Peru is thought to be home to 600-2,500 endangered Andean condors (vultur gryphus). That's a pretty big range, isn't it? It's this uncertainty that's inspired the upcoming condor census- Peru's first. Scheduled for the beginning of next year, it'll give lawmakers and conservationists a realistic idea of the size of the wild condor population. This will assist in crafting a conservation plan to help protect these massive birds and boost their declining population numbers.

The Andean condor has disappeared in Venezuela, Paraguay and Brazil, while Ecuador's condor population has dwindled to a mere 50 according to the latest official report released by the Ecuadorian government. This makes Peru the last stand, and the stakes are high.

The condor isn't the national bird of Peru- that honor goes to the Cock of the Rocks. However, it plays a large part in the country's history and culture. The condor represented one of the three worlds of ancient Andean mythology: the snake represented the lower world, the puma the normal world, and the condor the world above; El Condor Pasa is one of the most recognizable musical compositions from a Peruvian composer; and Colca Canyon near the city of Arequipa attracts thousands of visitors each year, mainly due to the near-certainty of spotting condors near the scenic lookout known as Condor's Cross.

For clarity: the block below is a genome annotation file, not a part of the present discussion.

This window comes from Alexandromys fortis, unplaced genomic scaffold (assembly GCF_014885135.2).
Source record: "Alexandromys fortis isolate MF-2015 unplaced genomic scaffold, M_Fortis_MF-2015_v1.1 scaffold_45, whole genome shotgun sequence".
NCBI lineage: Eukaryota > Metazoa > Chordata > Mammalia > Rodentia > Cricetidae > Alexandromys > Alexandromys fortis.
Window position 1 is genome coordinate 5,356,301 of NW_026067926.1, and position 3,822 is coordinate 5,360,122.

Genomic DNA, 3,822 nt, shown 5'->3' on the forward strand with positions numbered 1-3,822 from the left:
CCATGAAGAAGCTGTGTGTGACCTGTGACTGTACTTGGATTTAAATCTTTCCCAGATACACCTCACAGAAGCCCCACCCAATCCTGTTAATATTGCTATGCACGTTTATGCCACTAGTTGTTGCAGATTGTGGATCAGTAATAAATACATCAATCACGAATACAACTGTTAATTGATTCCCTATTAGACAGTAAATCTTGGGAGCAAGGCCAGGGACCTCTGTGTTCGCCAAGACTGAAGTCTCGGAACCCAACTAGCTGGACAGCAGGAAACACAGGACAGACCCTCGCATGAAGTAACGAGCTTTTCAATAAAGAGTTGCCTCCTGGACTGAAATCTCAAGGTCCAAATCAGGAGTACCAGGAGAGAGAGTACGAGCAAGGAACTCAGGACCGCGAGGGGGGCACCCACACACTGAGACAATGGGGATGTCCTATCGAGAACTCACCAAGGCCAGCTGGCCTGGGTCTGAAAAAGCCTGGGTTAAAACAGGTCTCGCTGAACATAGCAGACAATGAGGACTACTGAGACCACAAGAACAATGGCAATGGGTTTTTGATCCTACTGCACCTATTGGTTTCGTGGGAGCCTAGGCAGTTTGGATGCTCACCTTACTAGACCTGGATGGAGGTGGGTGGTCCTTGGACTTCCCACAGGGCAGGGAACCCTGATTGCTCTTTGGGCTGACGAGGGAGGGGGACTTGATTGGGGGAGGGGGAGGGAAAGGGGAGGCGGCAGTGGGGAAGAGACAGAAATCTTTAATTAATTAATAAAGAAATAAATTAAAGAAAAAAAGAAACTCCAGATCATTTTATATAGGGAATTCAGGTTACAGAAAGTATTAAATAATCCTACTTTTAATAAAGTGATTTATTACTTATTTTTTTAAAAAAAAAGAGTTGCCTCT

Fabiola Muñoz Dodero, the executive director of Peru's National Forestry and Wildlife Service, Serfor (Servicio Nacional Forestal y de Fauna Silvestre), explained that the census will take place in 13 regions along Peru's desert coast, the Andean range, and the Amazon rainforest. According to Muñoz Dodero, the condors' principal habitat includes the Amazonas, Apurímac, Cusco and Puno regions, but it can also be spotted along the length of Peru's desert coast (with the exception of Tumbes).

Andean condors are not only rare, they're also the world's largest bird of flight, making them a doubly impressive sight. Travelers hoping to do some condor-watching while in Peru would do best to plan a stop in the countryside surrounding the city of Arequipa. The two deepest canyons in the world are nearby, Colca Canyon and Cotahuasi Canyon, and both promote reliable condor sightings, with canyon dwellers even setting out raw meat occasionally in order to encourage the huge birds to make an appearance.

Inca World Team
Publication date: 28 Set 2015
Sources: <a href="">Carla Colon</a>

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